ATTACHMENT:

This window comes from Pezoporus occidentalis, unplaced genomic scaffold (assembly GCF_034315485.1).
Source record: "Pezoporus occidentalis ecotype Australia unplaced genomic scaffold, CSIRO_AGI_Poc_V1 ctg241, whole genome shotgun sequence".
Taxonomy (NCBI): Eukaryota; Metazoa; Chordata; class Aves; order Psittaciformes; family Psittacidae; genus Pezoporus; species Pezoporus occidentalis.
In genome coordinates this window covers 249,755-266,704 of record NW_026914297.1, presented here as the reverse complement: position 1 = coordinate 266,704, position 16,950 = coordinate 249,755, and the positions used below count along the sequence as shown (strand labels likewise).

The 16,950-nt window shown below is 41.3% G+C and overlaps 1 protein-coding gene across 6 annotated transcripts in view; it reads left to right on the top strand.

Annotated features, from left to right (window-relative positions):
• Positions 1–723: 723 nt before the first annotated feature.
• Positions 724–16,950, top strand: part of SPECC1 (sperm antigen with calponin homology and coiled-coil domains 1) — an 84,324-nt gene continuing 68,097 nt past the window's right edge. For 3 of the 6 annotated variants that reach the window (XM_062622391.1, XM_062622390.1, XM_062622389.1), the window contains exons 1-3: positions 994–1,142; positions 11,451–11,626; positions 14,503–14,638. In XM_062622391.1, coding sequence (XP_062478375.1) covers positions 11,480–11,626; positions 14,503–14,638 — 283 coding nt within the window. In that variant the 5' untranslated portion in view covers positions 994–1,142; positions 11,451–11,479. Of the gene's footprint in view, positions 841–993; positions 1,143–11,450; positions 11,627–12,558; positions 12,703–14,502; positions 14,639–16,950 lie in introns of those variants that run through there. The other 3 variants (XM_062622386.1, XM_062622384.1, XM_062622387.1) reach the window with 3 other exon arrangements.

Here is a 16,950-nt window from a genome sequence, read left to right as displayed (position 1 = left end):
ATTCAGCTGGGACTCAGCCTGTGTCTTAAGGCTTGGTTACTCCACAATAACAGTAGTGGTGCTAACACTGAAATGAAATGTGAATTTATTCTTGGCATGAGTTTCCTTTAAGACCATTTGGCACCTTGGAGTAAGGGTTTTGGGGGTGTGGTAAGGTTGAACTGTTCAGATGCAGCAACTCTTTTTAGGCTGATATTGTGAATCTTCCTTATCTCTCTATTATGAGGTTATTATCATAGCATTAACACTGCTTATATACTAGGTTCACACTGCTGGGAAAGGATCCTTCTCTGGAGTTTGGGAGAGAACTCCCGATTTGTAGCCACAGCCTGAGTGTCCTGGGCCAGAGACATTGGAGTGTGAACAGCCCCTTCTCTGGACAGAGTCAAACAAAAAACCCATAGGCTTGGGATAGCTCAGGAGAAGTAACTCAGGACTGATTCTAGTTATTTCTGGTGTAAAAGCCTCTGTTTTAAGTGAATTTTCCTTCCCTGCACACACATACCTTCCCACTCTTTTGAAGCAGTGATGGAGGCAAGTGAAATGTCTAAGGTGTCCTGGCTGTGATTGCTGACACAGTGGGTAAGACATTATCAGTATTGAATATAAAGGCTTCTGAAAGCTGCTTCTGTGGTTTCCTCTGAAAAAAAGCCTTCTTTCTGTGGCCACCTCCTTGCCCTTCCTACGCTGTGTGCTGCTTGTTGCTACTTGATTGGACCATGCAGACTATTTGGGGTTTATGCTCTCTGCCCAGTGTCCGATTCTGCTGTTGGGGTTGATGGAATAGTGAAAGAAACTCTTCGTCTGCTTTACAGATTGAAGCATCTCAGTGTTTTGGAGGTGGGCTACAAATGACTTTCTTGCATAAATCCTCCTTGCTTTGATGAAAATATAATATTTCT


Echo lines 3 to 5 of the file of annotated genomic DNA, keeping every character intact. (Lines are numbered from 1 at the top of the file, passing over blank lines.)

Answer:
Taxonomy (NCBI): Eukaryota; Metazoa; Chordata; class Aves; order Psittaciformes; family Psittacidae; genus Pezoporus; species Pezoporus occidentalis.
In genome coordinates this window covers 249,755-266,704 of record NW_026914297.1, presented here as the reverse complement: position 1 = coordinate 266,704, position 16,950 = coordinate 249,755, and the positions used below count along the sequence as shown (strand labels likewise).

The 16,950-nt window shown below is 41.3% G+C and overlaps 1 protein-coding gene across 6 annotated transcripts in view; it reads left to right on the top strand.